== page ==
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Climate Change

Change. If not right now. When?

Climate change refers to changes in meteorological conditions that extend over a large period of time. It is due either to climate variability caused by natural causes (such as floods, fires, earthquakes and volcanic eruptions) or to direct or indirect human activity (such as over-consumption of primary products, overexploitation of natural resources and deforestation).

From the 1980s until today the world’s population has doubled and economic growth has been explosive for several countries. But the natural environment has deteriorated and the imbalance between the countries of the developed and developing world has intensified.

Heavy industry operated mainly through the use of fossil fuels all this time. As a result, gases such as carbon dioxide (CO2), methane (CH4), nitrogen oxides (N2O) and chlorofluorocarbons (CFCs) are released into the atmosphere. All these gases, together with ozone (O3), when concentrated in large masses cause the greenhouse effect resulting in more frequent exacerbations of extreme weather events.

As for the automotive industry, from the end of the 19th century until today, its evolution and development was based on internal combustion engines (gasoline-diesel-gas). In 1991 the compulsory use of a catalytic converter for cars was introduced in Europe. It was followed by the DPF (diesel particulate filter) in 2009 and the GPF (petrol particulate filter) with the EURO 6d.

After 2010 things started to develop at a faster pace. The global pressure to reduce emissions (mainly CO2 and N2O) was enormous. Thus, a trend was created for hybrid engines with parallel research and development of renewable energy sources. It was then that TESLA was founded, which highlighted the choice of electromobility. A choice that has become fashionable today for vehicles of all types. From skates to trains! But have petrol and diesel engines said their last word? Is really e-mobility the future of automotive? Are there other alternative energy sources that could be used?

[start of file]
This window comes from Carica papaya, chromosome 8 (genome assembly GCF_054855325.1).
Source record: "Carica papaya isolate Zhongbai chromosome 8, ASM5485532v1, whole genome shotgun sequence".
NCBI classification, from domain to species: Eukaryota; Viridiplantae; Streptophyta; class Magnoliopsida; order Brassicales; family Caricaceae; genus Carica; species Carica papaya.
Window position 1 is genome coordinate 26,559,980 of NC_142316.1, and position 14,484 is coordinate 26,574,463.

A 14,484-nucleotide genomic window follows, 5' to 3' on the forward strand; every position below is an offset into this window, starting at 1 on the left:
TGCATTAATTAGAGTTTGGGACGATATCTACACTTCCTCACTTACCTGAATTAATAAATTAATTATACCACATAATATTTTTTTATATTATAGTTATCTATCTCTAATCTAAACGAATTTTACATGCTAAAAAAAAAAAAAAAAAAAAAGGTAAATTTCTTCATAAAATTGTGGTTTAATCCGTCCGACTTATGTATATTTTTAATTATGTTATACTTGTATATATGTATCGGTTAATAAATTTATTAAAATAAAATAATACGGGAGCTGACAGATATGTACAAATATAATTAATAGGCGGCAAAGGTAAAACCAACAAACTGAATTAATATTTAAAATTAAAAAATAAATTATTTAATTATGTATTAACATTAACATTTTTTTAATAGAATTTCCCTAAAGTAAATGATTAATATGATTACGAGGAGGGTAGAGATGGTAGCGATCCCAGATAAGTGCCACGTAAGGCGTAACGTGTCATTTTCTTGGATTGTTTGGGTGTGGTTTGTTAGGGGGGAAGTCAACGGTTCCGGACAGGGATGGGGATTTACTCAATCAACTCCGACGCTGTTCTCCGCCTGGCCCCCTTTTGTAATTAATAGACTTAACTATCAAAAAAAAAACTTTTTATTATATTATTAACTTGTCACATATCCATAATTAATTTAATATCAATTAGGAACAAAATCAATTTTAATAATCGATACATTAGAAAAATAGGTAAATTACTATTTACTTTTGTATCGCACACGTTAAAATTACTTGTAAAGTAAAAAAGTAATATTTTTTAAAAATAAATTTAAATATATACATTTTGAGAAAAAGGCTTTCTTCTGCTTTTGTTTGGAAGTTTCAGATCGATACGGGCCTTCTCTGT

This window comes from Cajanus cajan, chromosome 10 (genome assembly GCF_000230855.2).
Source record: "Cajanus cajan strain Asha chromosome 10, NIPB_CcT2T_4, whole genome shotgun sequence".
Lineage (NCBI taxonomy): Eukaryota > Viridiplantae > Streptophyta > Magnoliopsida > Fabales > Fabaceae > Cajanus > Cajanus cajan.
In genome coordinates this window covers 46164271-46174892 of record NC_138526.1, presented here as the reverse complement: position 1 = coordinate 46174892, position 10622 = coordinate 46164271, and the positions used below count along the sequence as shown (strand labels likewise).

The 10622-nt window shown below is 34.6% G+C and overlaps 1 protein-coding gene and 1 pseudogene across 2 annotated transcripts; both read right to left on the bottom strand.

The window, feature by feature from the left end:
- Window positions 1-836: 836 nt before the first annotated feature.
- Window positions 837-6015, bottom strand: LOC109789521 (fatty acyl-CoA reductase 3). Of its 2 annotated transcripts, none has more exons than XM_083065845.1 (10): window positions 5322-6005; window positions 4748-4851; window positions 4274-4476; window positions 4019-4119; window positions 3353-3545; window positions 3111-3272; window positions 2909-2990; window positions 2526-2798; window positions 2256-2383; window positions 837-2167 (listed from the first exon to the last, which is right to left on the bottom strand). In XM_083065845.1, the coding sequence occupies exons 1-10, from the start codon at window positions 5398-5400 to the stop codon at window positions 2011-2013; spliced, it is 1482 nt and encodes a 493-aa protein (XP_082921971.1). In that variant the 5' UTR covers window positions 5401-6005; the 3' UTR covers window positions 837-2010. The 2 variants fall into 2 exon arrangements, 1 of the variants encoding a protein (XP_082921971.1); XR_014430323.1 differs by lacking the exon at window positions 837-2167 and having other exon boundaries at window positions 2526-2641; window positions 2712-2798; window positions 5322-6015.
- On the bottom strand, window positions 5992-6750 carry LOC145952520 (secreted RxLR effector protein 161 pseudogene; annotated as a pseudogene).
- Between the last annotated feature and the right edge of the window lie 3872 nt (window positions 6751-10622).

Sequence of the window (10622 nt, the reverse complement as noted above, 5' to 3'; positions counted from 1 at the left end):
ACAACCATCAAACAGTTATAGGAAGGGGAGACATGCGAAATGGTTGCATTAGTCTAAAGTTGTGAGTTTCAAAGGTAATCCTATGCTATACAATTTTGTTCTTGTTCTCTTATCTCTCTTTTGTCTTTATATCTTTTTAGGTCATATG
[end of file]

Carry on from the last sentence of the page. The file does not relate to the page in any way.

For more than 50 years, BEDA SA has been closely following the developments.

It is the only Greek company that manufactured in 2000 a catalytic converter with a high content of noble metals. Noble metals (Platinum, Palladium, Rhodium) are widely used in catalysts and DPFs and are intended to emit more environmentally friendly pollutants. Our Company has entered into strategic partnerships with the best factories in the world in this sector. It carries out, in its facilities, DPF and catalyst regeneration with state-of-the-art machines. With benefit for both the customer and the environment. Proper and regular maintenance of your vehicle and the regeneration or change, if necessary, of the catalytic converter or DPF leads to a greener environment, a clearer sky! However, BEDA SA is also taking a look at the future. And it is always ready to innovate with the right form of renewable energy to continue giving you the boost you need…

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